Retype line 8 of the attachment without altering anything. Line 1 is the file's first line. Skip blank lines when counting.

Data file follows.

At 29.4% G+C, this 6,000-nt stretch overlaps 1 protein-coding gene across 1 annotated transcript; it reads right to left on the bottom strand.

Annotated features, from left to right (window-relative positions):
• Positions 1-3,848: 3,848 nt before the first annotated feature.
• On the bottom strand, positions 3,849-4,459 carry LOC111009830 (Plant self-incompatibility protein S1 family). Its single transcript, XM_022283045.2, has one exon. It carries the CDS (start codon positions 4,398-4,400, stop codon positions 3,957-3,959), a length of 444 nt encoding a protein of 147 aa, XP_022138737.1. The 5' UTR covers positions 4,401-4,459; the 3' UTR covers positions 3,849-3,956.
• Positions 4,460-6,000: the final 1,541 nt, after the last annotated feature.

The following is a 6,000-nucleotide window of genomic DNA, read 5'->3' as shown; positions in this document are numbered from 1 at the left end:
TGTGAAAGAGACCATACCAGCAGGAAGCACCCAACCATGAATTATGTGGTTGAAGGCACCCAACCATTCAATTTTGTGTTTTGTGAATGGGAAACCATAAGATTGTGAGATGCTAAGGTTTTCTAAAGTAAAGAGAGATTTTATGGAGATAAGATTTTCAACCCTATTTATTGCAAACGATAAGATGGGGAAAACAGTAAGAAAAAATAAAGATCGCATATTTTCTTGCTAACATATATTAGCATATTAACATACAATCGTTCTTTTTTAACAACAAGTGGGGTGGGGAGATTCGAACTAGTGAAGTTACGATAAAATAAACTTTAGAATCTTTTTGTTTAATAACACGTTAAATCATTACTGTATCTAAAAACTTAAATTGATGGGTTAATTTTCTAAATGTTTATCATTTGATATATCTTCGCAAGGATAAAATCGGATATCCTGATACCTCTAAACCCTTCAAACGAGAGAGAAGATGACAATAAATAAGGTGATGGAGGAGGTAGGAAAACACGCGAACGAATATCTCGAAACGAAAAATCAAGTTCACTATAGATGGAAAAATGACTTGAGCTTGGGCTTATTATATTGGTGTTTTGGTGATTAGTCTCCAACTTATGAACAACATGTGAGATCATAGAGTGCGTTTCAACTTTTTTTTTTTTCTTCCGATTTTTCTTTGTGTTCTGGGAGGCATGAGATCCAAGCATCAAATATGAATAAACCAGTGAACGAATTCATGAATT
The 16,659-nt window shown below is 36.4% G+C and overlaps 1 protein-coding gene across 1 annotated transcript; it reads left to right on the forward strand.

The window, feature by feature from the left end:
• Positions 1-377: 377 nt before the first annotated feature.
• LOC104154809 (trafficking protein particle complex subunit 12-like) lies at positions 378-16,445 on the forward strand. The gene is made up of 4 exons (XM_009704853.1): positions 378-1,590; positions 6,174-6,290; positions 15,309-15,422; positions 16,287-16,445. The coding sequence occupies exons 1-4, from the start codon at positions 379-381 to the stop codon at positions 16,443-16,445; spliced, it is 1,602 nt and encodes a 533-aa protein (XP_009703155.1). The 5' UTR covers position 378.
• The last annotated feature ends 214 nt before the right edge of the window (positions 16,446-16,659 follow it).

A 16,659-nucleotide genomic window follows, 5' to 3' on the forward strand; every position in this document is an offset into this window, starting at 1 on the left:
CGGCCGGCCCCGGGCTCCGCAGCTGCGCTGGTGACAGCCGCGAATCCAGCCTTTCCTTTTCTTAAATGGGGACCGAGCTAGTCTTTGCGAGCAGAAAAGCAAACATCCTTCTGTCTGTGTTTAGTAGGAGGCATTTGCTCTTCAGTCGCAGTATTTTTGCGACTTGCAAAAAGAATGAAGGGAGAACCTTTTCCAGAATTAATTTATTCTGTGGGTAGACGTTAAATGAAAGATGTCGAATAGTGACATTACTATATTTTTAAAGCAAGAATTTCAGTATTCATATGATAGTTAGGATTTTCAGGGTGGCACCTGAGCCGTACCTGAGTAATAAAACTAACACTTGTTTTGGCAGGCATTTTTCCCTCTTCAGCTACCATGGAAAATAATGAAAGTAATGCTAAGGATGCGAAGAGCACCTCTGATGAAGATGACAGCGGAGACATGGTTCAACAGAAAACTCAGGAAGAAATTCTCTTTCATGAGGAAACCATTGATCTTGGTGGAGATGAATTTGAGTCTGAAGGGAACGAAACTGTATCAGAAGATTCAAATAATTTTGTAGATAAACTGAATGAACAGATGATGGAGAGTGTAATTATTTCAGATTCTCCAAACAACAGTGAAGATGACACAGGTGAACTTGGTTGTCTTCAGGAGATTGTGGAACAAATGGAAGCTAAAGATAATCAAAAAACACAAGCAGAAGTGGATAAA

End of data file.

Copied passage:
The 16,659-nt window shown below is 36.4% G+C and overlaps 1 protein-coding gene across 1 annotated transcript; it reads left to right on the forward strand.